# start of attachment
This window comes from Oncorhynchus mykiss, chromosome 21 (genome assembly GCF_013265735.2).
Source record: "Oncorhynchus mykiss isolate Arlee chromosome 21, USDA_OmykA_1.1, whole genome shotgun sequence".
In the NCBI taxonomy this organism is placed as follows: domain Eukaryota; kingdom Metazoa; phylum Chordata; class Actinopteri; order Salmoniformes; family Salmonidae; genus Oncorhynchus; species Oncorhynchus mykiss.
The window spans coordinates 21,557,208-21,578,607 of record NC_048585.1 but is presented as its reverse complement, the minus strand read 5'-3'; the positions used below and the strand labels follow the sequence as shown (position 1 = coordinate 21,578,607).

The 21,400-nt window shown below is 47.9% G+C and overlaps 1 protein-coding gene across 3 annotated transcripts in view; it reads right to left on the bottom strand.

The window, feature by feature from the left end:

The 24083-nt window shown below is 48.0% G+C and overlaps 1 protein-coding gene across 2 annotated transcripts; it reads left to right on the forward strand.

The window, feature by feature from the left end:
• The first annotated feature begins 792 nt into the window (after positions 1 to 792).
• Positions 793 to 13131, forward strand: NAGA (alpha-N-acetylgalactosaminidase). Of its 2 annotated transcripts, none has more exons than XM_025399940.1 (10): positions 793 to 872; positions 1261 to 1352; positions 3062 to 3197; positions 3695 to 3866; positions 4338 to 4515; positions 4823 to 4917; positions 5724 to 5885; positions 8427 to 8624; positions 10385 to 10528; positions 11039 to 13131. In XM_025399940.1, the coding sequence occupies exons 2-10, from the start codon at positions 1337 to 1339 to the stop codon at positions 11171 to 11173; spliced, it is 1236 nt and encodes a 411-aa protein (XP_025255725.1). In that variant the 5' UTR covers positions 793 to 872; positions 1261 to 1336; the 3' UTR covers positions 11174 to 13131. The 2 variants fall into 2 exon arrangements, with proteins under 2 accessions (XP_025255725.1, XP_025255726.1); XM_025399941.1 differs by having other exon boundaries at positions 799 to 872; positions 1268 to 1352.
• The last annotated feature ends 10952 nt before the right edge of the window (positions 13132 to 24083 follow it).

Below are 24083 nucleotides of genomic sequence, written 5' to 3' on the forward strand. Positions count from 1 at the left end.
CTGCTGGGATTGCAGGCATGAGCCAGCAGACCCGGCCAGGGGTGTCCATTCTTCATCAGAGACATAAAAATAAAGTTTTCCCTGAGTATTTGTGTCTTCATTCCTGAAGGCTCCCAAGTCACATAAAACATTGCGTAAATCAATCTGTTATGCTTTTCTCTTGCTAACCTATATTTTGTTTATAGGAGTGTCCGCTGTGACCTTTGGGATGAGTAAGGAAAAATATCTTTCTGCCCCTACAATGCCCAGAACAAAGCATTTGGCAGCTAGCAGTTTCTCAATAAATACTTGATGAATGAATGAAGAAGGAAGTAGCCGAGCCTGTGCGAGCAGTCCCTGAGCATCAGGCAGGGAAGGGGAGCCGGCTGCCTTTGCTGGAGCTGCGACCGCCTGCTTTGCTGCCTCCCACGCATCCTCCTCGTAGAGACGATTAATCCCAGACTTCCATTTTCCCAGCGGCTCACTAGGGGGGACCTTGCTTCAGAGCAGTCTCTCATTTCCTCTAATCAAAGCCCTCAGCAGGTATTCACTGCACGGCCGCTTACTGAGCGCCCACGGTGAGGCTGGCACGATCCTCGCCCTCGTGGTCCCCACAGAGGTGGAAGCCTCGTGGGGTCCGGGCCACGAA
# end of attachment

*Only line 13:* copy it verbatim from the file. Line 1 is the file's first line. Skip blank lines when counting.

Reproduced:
CTGCTGGGATTGCAGGCATGAGCCAGCAGACCCGGCCAGGGGTGTCCATTCTTCATCAGAGACATAAAAATAAAGTTTTCCCTGAGTATTTGTGTCTTCATTCCTGAAGGCTCCCAAGTCACATAAAACATTGCGTAAATCAATCTGTTATGCTTTTCTCTTGCTAACCTATATTTTGTTTATAGGAGTGTCCGCTGTGACCTTTGGGATGAGTAAGGAAAAATATCTTTCTGCCCCTACAATGCCCAGAACAAAGCATTTGGCAGCTAGCAGTTTCTCAATAAATACTTGATGAATGAATGAAGAAGGAAGTAGCCGAGCCTGTGCGAGCAGTCCCTGAGCATCAGGCAGGGAAGGGGAGCCGGCTGCCTTTGCTGGAGCTGCGACCGCCTGCTTTGCTGCCTCCCACGCATCCTCCTCGTAGAGACGATTAATCCCAGACTTCCATTTTCCCAGCGGCTCACTAGGGGGGACCTTGCTTCAGAGCAGTCTCTCATTTCCTCTAATCAAAGCCCTCAGCAGGTATTCACTGCACGGCCGCTTACTGAGCGCCCACGGTGAGGCTGGCACGATCCTCGCCCTCGTGGTCCCCACAGAGGTGGAAGCCTCGTGGGGTCCGGGCCACGAA